Australians can cope with further rate rises, according to the Reserve Bank.
The central bank has indicated that it can continue its program of aggressive rate hikes without pushing most borrowers to the edge – despite an RBA analysis showing that three in 10 mortgage holders will pay 40% more to service their loans if rates hit 3%, according to a report by The Australian.
Record-low interest rates during the COVID-19 pandemic led many Australians to buy a home, driving household debt to new highs.
However, in a speech on Tuesday, RBA deputy governor Michele Bullock said that “as a whole, households are in a fairly good position” to handle further rate rises.
Bullock said that the $260 billion in additional savings accumulated by Australians during the pandemic would provide a buffer against rising interest rates for many borrowers. Bullock also said that half of owner-occupier (as opposed to investor) households with variable-rate mortgages were two years ahead on their repayments, The Australian reported.
“The sector as a whole has large liquidity buffers, most households have substantial equity in their housing assets, and lending standards in recent years have been more prudent and have built in larger buffers for rate increases,” Bullock said. “Much of the debt is held by high-income households that have the ability to service their debt, and many borrowers are already making repayments well above what is required. Furthermore, those on very low fixed-rate loans have some time to prepare themselves for higher interest rates.”
Bullock’s speech comes on the heels of a series of rate hikes by the RBA – the latest, on July 5, raising the cash rate by 0.5 percentage points. On Tuesday, ANZ projected that the RBA’s key cash rate target could rise from 1.35% now to 3.35% by November.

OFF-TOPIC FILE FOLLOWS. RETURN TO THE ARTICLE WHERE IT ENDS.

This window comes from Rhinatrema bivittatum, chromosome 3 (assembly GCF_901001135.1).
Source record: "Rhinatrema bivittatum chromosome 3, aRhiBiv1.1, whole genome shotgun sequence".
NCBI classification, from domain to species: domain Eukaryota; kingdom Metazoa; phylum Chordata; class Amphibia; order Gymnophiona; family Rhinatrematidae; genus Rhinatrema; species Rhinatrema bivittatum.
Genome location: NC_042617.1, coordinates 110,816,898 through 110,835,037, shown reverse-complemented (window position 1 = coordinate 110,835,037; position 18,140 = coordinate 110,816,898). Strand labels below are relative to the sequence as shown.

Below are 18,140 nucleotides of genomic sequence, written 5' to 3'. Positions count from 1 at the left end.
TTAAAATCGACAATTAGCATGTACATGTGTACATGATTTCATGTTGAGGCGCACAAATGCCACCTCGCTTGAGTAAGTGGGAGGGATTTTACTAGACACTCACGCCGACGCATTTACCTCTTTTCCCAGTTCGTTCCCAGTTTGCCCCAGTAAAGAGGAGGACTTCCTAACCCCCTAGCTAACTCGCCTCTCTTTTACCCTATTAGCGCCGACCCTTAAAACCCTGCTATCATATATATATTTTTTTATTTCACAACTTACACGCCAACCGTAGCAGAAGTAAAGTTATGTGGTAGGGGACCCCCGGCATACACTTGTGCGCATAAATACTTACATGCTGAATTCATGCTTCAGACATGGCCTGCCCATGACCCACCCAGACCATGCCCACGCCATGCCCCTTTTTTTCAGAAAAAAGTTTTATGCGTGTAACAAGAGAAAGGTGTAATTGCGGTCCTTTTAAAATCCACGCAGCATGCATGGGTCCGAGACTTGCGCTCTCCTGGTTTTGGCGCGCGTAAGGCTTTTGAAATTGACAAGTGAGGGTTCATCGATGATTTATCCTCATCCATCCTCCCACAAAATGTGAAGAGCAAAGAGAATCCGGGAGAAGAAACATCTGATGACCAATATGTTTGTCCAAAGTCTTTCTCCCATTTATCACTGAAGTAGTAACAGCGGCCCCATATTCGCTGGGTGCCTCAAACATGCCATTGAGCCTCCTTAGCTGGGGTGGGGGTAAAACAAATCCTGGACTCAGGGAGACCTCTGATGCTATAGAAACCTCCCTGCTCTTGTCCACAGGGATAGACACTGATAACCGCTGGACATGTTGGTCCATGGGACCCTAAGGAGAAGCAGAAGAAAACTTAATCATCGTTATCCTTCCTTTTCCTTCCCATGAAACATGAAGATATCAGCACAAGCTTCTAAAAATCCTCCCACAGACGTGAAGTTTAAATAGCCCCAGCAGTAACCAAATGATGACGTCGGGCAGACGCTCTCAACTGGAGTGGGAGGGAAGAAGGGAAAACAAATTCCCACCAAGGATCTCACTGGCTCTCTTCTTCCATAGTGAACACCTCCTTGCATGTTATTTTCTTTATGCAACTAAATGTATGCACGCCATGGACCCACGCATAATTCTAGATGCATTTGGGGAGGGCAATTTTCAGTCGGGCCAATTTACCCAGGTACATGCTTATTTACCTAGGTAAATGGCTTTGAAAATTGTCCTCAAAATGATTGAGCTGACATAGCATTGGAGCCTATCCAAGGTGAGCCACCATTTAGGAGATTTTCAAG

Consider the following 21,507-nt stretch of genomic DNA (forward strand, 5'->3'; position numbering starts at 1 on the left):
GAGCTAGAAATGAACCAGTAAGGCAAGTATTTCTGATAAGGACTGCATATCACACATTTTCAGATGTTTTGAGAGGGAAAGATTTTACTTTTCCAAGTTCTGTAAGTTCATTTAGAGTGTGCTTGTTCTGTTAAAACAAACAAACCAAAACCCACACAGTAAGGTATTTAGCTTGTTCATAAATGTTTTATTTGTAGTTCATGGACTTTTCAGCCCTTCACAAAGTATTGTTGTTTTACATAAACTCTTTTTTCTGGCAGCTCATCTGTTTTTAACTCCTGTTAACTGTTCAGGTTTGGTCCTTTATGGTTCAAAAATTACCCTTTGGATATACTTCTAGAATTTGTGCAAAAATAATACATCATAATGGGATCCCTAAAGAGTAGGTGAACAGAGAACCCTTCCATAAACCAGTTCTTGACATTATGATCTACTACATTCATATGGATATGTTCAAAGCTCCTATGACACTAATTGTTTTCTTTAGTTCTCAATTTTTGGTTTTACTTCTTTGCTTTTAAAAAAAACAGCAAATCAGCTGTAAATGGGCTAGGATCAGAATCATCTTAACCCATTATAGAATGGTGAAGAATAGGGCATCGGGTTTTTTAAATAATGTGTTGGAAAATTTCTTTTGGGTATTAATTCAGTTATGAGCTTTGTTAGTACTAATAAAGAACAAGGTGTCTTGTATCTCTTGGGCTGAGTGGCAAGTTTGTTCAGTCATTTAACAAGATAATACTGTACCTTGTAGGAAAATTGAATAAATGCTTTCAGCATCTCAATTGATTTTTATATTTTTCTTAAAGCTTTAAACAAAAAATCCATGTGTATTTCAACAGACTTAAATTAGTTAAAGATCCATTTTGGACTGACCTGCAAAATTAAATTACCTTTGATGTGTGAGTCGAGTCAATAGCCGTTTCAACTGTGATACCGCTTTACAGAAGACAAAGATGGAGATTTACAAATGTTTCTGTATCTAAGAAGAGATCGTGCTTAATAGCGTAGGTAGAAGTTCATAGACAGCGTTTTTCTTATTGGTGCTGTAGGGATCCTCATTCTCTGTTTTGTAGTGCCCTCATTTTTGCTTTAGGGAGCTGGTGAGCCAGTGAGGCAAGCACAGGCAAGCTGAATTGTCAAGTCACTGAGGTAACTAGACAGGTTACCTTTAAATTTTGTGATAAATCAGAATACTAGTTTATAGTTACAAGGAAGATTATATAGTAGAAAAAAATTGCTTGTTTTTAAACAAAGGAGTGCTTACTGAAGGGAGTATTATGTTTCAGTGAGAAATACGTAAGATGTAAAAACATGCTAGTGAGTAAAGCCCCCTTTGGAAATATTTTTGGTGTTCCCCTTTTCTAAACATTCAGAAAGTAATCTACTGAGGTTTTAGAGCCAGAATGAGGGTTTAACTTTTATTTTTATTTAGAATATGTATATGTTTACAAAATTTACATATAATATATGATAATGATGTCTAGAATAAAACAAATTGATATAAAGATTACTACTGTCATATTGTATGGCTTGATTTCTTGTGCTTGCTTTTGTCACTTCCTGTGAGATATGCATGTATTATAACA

Bullock admitted that the impact of rising rates on mortgage holders would be “varied.” Those that borrowed more recently, and borrowed the maximum they could, would be the most vulnerable, The Australian reported. This cohort includes an unusually large proportion of first-home buyers, many of whom took on oversized loans during the pandemic thanks to government incentives and the expectation – buoyed by the RBA’s own statements – that low rates would last for years.
A spike in fixed-rate mortgages during the pandemic also means that many borrowers will see a significant step-up in repayment costs as those mortgages revert to more expensive variable rates over the next two years, Bullock said.
The RBA’s scenario predicts that half of fixed-rate borrowers would see their repayments spike by more than 40% when their term ended, and that a quarter of borrowers rolling out of fixed loans around mid-2023 would see their payments rise by $1,000 per month, The Australian reported.
Most analysts predict that the RBA will raise the cash rate to around 2.6% by the end of the year. However, ANZ head of Australian economics David Plank projects that the central bank will hike the cash rate by 0.5 percentage points at each of its next four board meetings.
“We think the RBA will take the cash rate target to a restrictive setting of above 3% by late 2022, more than 12 months earlier than our previous forecast,” Plank told The Australian. “This reflects the strong momentum in the labour market and the clear upside risks to inflation. We don’t think the RBA will be comfortable with policy merely getting to neutral by year-end given this backdrop.”